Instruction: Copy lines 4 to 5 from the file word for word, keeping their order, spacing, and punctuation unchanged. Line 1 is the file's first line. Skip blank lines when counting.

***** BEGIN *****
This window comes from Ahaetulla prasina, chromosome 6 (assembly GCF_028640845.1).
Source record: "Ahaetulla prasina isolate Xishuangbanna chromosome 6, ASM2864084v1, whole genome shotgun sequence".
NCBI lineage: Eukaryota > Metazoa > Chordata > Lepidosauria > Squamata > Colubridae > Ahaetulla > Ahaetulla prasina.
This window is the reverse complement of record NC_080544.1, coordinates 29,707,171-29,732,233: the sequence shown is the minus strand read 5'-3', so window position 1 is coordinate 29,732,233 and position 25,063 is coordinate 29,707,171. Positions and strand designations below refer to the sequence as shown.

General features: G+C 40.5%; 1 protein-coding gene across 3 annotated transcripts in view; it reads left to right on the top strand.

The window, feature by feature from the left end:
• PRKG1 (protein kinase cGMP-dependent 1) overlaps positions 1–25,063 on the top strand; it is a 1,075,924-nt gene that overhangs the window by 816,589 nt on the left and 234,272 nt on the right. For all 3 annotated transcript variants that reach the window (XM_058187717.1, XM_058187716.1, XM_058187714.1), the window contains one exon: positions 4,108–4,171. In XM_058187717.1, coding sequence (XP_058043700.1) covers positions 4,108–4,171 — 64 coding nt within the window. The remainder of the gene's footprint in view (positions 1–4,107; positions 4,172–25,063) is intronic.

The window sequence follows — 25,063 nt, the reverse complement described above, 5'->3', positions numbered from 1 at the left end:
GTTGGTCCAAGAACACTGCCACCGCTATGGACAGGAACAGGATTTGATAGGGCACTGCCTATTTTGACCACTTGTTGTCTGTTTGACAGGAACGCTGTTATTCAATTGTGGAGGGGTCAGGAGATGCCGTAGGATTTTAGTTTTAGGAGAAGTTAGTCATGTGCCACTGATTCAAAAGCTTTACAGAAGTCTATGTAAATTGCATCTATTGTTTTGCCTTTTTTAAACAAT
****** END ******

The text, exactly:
This window is the reverse complement of record NC_080544.1, coordinates 29,707,171-29,732,233: the sequence shown is the minus strand read 5'-3', so window position 1 is coordinate 29,732,233 and position 25,063 is coordinate 29,707,171. Positions and strand designations below refer to the sequence as shown.

General features: G+C 40.5%; 1 protein-coding gene across 3 annotated transcripts in view; it reads left to right on the top strand.